Learning and Teaching

  • David Fontana
Part of the Psychology for Professional Groups book series


Learning can be defined as a ‘relatively persistent change in an individual’s possible behaviour due to experience’. It is thus clearly distinguished from those changes in behaviour which come about as a consequence of maturation (i.e. as a consequence of the individual’s physical growth and development). Learning can take place either as a result of informal circumstances (e.g. parent-child relationships, interaction with friends and with the mass media), or as a result of the formal efforts of society to educate its members through schools and academic institutions. Though both are important our main concern is with the latter: that is, with the ways in which the teacher or the tutor can best monitor and assist learning within the class or lecture room.


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Annotated reading

  1. Bigge, L. (1976) Learning Theories for Teachers (3rd edn). New York: Harper & Row. One of the best and most comprehensive surveys of learning theories and their application to teaching.Google Scholar
  2. Hintzman, L. (1978) The Psychology of Learning and Memory. San Francisco: Freeman. A good choice for those who want to take their study of learning theories rather further, and examine their relationship to memory.Google Scholar
  3. Marjoribanks, K. (1979) Families and Their Learning Environments. London: Routledge & Kegan Paul. A thorough and scholarly survey of the research into the relationship between intelligence, personality, family variables and learning.Google Scholar
  4. Fontana, D. (1977) Personality and Education. London: Open Books. A more general discussion, with an examination of the implications for the teacher.Google Scholar
  5. Hunter, I. M. L. (1964), ‘Memory’ (rev. edn), Harmondsworth: Pelican. Difficult to beat as an examination of all aspects of memory.Google Scholar
  6. Klatsky, R.L. (1975) Human Memory. San Francisco: Freeman. Gives a more up-to-date picture than Hunter’s book.Google Scholar
  7. Rowntree, D. (1976) Learn How to Study. Harmondsworth: Pelican.Google Scholar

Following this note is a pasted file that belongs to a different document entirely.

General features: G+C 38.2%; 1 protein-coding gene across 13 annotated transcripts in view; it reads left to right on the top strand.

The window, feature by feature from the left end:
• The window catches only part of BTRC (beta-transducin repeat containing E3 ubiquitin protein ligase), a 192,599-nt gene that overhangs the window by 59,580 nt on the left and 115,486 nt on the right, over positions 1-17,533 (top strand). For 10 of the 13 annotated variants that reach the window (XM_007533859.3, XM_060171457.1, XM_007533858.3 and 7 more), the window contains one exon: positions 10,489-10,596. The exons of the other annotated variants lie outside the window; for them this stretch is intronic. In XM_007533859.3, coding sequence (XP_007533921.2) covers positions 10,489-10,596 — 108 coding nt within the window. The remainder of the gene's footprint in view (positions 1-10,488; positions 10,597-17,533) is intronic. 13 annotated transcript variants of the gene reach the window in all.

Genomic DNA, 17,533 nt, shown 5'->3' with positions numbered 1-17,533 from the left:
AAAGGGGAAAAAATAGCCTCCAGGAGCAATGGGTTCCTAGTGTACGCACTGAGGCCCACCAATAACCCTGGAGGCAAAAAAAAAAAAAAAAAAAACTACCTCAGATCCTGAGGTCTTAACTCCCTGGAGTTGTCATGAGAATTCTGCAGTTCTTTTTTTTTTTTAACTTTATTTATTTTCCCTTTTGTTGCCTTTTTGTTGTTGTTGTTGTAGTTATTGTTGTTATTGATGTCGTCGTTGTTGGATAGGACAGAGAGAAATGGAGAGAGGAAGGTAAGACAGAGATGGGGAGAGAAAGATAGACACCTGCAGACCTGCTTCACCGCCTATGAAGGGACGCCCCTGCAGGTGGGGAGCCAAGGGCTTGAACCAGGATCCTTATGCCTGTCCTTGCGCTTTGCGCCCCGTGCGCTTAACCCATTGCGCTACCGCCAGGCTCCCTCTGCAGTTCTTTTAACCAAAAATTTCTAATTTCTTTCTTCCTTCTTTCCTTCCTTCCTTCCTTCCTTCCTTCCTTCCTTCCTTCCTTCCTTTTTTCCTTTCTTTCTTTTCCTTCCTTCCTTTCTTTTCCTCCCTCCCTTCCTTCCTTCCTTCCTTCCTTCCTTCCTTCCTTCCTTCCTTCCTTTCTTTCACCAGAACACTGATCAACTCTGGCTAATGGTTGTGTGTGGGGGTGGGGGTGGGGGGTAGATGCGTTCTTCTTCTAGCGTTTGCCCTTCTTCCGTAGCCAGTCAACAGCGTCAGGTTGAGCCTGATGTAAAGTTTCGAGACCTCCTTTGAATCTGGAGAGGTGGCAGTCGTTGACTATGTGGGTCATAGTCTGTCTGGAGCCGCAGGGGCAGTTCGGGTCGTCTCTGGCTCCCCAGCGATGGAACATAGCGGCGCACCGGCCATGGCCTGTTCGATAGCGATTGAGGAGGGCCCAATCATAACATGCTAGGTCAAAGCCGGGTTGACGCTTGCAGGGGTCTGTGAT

8. Mace, C.A. (1968) The Psychology of Study (rev. edn). London: MacDonald. Both of these are among the good books currently available on study habits, and are highly recommended.Google Scholar
  9. Gronlund, N.E. (1978). Stating Objectives of Classroom Instruction (2nd edn). London: Collier Macmillan. One of the best short books on the writing of educational objectives. It also has something useful to say on the construction of objective tests.Google Scholar
  10. Vernon, P.E. (1964) An Introduction to Objective-type Examinations. London: Schools Council Examinations Bulletin No. 4. One of the most valuable short introductions to the subject.Google Scholar
  11. Gagné, R.M. (1975) Essentials of Learning for Instruction. Hinsdale, Illinois: Dryden Press.Google Scholar
  12. Gagné, R. M. (1977) The Conditions of Learning (3rd edn). London: Holt, Rinehart & Winston. Good introductions to Gagné’s work.Google Scholar
  13. Jones, R.M. (1972) Fantasy and Feeling in Education. Harmondsworth: Penguin. A good discussion of Bruner’s ideas within the practical classroom context.Google Scholar
  14. Taylor, J.L. and Walford, R. (1972) Simulation in the Classroom. Harmondsworth: Penguin. Simulation exercises are comprehensively explained, with examples.Google Scholar
  15. Rowntree, D. (1974) Educational Technology in Curriculum Development. London: Harper & Row. The best approach to programmed learning and the whole field of educational technology.Google Scholar

Copyright information

© The British Psychological Society 1981

Authors and Affiliations

  • David Fontana

There are no affiliations available

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